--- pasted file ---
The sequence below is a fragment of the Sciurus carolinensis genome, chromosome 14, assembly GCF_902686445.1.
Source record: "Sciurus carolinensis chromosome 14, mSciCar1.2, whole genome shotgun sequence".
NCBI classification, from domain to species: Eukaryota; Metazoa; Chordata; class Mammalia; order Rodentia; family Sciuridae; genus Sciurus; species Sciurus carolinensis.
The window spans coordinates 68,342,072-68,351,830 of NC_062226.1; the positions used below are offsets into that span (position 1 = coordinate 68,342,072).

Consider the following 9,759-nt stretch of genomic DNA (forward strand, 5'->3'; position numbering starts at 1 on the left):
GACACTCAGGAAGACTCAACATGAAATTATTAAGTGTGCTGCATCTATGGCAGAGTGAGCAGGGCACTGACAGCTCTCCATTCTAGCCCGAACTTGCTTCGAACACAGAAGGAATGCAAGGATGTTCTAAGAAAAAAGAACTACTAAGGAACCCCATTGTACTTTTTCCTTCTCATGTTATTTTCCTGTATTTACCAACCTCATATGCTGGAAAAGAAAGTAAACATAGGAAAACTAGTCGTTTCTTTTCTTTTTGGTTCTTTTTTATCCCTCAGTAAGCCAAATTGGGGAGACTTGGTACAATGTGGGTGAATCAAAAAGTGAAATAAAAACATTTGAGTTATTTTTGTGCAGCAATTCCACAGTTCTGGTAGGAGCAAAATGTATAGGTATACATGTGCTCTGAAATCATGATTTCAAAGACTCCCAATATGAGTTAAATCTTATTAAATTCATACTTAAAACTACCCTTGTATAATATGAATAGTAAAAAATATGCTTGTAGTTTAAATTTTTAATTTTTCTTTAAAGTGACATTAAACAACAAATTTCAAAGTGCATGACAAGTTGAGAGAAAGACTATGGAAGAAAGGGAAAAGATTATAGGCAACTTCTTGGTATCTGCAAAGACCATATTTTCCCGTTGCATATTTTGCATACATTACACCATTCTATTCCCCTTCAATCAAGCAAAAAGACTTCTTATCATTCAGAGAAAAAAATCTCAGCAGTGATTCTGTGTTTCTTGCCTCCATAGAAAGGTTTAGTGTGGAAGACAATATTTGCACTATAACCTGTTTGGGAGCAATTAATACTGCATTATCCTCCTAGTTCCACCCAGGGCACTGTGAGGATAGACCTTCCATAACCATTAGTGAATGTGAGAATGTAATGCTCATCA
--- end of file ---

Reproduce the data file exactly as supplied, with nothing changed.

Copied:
The sequence below is a fragment of the Sciurus carolinensis genome, chromosome 14, assembly GCF_902686445.1.
Source record: "Sciurus carolinensis chromosome 14, mSciCar1.2, whole genome shotgun sequence".
NCBI classification, from domain to species: Eukaryota; Metazoa; Chordata; class Mammalia; order Rodentia; family Sciuridae; genus Sciurus; species Sciurus carolinensis.
The window spans coordinates 68,342,072-68,351,830 of NC_062226.1; the positions used below are offsets into that span (position 1 = coordinate 68,342,072).

Consider the following 9,759-nt stretch of genomic DNA (forward strand, 5'->3'; position numbering starts at 1 on the left):
GACACTCAGGAAGACTCAACATGAAATTATTAAGTGTGCTGCATCTATGGCAGAGTGAGCAGGGCACTGACAGCTCTCCATTCTAGCCCGAACTTGCTTCGAACACAGAAGGAATGCAAGGATGTTCTAAGAAAAAAGAACTACTAAGGAACCCCATTGTACTTTTTCCTTCTCATGTTATTTTCCTGTATTTACCAACCTCATATGCTGGAAAAGAAAGTAAACATAGGAAAACTAGTCGTTTCTTTTCTTTTTGGTTCTTTTTTATCCCTCAGTAAGCCAAATTGGGGAGACTTGGTACAATGTGGGTGAATCAAAAAGTGAAATAAAAACATTTGAGTTATTTTTGTGCAGCAATTCCACAGTTCTGGTAGGAGCAAAATGTATAGGTATACATGTGCTCTGAAATCATGATTTCAAAGACTCCCAATATGAGTTAAATCTTATTAAATTCATACTTAAAACTACCCTTGTATAATATGAATAGTAAAAAATATGCTTGTAGTTTAAATTTTTAATTTTTCTTTAAAGTGACATTAAACAACAAATTTCAAAGTGCATGACAAGTTGAGAGAAAGACTATGGAAGAAAGGGAAAAGATTATAGGCAACTTCTTGGTATCTGCAAAGACCATATTTTCCCGTTGCATATTTTGCATACATTACACCATTCTATTCCCCTTCAATCAAGCAAAAAGACTTCTTATCATTCAGAGAAAAAAATCTCAGCAGTGATTCTGTGTTTCTTGCCTCCATAGAAAGGTTTAGTGTGGAAGACAATATTTGCACTATAACCTGTTTGGGAGCAATTAATACTGCATTATCCTCCTAGTTCCACCCAGGGCACTGTGAGGATAGACCTTCCATAACCATTAGTGAATGTGAGAATGTAATGCTCATCA